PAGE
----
Mar 03

Did Mets Rush Johan Santana On Sunday?

Some athletes will use anything as a motivator while others simply know what it takes to get ready.

Today, pitching coach Dan Warthen tried to sell the idea Johan Santana used perceived criticism of his physical condition as the spark to get him on the mound for the first time since Feb. 19. Santana threw the day after GM Sandy Alderson said he didn’t think the soon-to-be 34-year old lefty would pitch for another ten days to put his Opening Day start in jeopardy.

SANTANA: Pushes himself to mound. (AP)

SANTANA: Pushes himself to mound. (AP)

The Mets are trying to mix the contrasting positions Santana as the ultimate competitor who knows better than anybody what it takes to get ready and the other that he uses criticism as motivation.

Well, which is it?

Reportedly, Santana was irritated at reporters’ questioning, to which my first thought is for him to get over it as he’ll get $31 million this year regardless of how much he pitches, so answer the damn questions.

There’s no doubting Santana’s heart, but he can be sensitive.

What I especially found questionable is if the Mets thought he was ten days away from throwing, then why would they let him throw today? Who’s running the show anyway?

When a team puts it in the hands of the athlete to make medical decision, there is a likely chance of failure. Just think of Ryan Church, Mike Pelfrey, Carlos Beltran, David Wright, Jose Reyes and others.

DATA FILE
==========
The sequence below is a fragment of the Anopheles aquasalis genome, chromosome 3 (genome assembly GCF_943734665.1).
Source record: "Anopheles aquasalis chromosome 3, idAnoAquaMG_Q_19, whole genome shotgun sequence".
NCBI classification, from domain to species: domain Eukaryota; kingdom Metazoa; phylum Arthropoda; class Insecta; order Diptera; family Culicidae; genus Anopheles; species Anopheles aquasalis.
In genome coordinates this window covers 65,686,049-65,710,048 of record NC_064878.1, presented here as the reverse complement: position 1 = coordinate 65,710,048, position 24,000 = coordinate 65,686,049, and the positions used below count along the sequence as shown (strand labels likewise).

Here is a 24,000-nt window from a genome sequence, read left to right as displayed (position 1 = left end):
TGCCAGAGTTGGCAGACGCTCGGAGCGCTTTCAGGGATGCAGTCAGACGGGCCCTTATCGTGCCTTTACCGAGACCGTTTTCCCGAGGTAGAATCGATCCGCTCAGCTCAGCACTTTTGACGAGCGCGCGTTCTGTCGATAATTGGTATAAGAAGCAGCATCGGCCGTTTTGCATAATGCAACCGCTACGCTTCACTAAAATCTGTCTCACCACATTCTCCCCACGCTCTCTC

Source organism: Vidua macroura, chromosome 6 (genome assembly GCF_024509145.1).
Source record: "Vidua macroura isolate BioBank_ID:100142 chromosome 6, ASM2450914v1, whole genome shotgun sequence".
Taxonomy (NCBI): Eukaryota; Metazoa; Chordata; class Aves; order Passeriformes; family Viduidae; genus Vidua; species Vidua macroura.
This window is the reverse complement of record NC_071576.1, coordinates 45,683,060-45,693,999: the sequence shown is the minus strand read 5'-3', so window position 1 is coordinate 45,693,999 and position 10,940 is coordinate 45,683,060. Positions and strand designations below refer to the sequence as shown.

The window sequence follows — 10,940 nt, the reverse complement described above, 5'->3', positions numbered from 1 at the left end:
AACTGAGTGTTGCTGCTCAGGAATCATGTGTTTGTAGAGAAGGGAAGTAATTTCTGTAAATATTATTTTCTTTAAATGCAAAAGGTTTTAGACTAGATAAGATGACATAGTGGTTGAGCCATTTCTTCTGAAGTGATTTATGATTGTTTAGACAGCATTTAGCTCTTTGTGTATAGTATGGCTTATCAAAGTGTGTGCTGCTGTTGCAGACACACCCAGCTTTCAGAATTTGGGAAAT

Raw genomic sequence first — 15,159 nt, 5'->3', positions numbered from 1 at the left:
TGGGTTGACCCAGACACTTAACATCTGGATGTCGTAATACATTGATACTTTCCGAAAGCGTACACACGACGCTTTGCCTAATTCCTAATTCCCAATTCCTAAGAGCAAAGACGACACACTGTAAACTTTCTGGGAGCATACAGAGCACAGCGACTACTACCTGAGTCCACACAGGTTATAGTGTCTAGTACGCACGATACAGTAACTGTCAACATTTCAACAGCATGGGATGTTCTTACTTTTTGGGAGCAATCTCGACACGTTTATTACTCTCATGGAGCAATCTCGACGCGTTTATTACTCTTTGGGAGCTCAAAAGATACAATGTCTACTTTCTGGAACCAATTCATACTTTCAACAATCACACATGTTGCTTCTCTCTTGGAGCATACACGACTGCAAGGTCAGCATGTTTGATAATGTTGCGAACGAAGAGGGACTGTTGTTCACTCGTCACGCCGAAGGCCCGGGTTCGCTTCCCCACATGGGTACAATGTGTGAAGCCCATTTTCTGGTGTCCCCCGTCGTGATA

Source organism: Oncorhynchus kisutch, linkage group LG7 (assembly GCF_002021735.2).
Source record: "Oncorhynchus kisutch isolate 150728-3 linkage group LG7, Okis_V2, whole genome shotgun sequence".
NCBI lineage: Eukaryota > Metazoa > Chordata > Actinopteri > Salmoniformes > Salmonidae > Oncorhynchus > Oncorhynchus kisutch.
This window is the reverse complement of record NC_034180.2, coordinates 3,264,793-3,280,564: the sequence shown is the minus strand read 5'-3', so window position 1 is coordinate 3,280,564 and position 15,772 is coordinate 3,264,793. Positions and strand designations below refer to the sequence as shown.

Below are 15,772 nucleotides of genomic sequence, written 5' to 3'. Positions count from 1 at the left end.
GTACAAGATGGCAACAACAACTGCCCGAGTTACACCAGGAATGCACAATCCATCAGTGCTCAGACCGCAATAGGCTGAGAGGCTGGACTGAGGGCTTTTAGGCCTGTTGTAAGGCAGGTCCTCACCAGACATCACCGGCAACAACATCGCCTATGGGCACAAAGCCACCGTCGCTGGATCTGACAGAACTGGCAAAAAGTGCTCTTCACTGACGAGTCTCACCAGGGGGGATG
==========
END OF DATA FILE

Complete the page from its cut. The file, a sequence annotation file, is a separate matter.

Continue reading

Mar 01

Mets’ Outfield Remains Muddled

After a handful of games, this much is certain about the Mets’ porous outfield situation: Nothing has been settled.

We know Lucas Duda is expected to play left field, but center field and right field are open. Wide open, it seems.

Going into spring training, Kirk Nieuwenhuis and Collin Cowgill were penciled in as a platoon in center, while veteran Marlon Byrd and Mike Baxter were going to be a right field platoon.

VALDESPIN: Now a candidate. (AP)

VALDESPIN: Now a candidate. (AP)

“The outfield is definitely a question mark, collectively,’’ Sandy Alderson said. “I think we’ve liked what we’ve seen from Cowgill. I don’t think that (Andrew) Brown and (Jamie) Hoffman have had much of an opportunity to play at this point.

“Nieuwenhuis, (Matt) den Dekker, still have some work to do offensively. Marlon Byrd is what he is (which hardly qualifies as an endorsement. Mike Baxter is certainly in that mix- expect him to be on that team.’’

Nieuwenhuis if off to a horrible 0-for-12 start with six strikeouts, and both Cowgill and Jordany Valdespin have outperformed him offensively. Nieuwenhuis was given the first opportunity to with the leadoff spot because of his speed, but he’s shown nothing in that regard. Last night, he batted fifth.

Den Dekker has a great glove, but Jim Edmonds comparisons quickly end when his bat is mentioned.

Continue reading

Feb 28

Valdespin Off To Hot Start

GM Sandy Alderson said not to discount Jordany Valdespin as a potential leadoff hitter. Valdespin had two singles in that role in last night’s 4-4 tie with Washington.

Valdespin played second base last night and will get a chance to play the outfield. There is a chance Valdespin could make the roster at second if Daniel Murphy isn’t ready.

Murphy will be out for another week to ten days with a strained muscle in his right side.

Valdespin made a bad impression with the Mets last year because of his lack of hustle, and compounded that by being suspended in winter ball. He’s been the good soldier so far this spring.

Continue reading

Feb 27

Mets Matters: Alderson Dishes On Kirk Nieuwenhuis, Travis d’Arnaud, Zack Wheeler And Strikeouts

mets matters

In a conference call this evening, Mets GM Sandy Alderson addressed several issues surrounding the team.

Among them:

* Catching prospect Travis d’Arnaud will not be allowed to block the plate.